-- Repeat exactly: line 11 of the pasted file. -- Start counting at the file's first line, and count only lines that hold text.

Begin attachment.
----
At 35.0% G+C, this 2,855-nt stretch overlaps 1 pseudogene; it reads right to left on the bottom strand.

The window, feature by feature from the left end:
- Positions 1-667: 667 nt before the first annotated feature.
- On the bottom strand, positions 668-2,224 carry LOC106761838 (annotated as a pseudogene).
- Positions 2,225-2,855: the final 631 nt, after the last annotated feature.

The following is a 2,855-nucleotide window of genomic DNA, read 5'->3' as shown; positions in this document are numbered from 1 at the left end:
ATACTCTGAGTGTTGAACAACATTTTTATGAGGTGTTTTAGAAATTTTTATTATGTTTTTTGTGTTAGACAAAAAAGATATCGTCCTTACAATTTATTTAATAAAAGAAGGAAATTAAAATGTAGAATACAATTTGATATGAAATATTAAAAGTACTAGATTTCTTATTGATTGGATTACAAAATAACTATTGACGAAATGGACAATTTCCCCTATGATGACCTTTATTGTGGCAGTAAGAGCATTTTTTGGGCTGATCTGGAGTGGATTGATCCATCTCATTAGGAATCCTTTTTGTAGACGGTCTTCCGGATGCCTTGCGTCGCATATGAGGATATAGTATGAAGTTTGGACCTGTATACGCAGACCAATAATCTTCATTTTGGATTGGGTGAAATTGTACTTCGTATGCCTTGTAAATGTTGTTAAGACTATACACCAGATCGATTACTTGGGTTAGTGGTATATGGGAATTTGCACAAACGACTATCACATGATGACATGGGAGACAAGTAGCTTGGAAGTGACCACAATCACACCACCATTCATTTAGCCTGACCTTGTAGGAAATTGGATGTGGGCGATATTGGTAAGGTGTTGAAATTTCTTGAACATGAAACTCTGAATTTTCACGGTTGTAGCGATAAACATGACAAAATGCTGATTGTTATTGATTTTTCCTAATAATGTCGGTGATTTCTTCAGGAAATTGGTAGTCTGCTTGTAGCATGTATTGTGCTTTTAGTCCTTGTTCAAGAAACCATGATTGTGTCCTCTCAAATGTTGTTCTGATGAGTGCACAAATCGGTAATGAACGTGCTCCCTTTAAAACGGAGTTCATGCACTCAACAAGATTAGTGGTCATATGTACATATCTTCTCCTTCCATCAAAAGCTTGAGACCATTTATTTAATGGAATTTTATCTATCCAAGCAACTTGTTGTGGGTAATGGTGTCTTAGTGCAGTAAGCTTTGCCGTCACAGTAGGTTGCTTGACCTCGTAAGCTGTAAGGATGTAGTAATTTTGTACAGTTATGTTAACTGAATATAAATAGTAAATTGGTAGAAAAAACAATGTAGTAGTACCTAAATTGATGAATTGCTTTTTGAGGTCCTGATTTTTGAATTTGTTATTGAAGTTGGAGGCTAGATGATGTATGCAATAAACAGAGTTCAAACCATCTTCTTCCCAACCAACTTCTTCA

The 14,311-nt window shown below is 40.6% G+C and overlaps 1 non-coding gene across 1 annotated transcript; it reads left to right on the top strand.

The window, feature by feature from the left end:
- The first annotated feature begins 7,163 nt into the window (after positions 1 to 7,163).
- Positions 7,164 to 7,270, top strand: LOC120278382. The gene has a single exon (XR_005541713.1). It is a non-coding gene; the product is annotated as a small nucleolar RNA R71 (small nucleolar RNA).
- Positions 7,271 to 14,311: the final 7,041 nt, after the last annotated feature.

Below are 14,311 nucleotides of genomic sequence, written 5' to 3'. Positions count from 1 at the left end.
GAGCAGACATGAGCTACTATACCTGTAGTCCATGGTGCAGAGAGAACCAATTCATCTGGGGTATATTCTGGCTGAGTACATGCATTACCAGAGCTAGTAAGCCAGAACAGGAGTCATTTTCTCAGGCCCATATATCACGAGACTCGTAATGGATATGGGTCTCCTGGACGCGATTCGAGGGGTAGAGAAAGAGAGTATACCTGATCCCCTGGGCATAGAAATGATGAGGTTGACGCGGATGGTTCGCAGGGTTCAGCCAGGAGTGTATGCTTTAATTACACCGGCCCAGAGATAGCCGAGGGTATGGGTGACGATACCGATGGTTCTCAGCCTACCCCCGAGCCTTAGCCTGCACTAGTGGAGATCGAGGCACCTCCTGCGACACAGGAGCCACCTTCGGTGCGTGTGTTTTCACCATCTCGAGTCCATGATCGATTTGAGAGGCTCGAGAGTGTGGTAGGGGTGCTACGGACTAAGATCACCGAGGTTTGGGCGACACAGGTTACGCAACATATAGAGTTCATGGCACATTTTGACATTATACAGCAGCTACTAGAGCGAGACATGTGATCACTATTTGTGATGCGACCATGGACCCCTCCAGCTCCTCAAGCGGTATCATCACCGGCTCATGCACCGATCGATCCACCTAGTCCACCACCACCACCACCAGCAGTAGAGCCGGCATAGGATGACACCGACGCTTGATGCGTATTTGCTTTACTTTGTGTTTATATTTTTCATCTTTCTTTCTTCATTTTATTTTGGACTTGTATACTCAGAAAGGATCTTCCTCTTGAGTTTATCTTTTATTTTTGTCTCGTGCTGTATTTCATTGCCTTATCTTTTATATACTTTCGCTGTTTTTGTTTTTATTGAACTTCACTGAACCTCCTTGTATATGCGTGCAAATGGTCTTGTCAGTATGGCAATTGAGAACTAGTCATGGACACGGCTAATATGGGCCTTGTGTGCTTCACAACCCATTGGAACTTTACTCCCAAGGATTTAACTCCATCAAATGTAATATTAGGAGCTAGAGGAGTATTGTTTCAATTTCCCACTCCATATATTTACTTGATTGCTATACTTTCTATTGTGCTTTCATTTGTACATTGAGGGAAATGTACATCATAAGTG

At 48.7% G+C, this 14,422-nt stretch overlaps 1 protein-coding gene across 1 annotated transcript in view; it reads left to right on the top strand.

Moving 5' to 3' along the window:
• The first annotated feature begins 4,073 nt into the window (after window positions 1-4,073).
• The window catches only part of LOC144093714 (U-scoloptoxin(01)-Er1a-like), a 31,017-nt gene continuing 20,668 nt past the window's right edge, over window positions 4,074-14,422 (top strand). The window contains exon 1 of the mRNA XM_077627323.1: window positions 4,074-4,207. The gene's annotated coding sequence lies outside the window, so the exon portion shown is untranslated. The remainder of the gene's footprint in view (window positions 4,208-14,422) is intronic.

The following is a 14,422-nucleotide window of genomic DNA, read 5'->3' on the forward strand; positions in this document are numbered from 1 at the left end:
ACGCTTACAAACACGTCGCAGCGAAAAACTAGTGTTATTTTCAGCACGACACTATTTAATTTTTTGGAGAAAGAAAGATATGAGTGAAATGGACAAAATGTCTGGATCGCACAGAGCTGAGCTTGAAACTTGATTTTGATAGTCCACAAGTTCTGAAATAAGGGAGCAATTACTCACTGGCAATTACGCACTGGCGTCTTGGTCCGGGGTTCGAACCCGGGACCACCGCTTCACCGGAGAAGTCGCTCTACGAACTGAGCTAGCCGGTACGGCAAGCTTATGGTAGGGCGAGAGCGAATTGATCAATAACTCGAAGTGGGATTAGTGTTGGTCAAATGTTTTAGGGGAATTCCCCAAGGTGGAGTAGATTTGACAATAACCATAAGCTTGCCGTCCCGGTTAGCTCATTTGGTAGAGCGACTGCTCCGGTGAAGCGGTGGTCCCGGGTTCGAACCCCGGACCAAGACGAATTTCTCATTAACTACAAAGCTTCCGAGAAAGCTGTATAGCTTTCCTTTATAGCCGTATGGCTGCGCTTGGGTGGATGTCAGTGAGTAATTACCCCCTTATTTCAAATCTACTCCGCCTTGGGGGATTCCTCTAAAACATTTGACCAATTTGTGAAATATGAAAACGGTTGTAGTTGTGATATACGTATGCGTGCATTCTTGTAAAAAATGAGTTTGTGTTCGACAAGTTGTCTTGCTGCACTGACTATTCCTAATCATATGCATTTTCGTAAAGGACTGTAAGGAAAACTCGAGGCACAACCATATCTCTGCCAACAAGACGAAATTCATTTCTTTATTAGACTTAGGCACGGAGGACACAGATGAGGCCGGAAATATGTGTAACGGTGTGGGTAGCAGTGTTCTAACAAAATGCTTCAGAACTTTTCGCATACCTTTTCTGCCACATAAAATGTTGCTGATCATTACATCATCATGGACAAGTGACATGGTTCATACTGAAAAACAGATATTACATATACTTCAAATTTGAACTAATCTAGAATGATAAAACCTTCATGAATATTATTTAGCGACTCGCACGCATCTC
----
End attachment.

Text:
- Positions 7,164 to 7,270, top strand: LOC120278382. The gene has a single exon (XR_005541713.1). It is a non-coding gene; the product is annotated as a small nucleolar RNA R71 (small nucleolar RNA).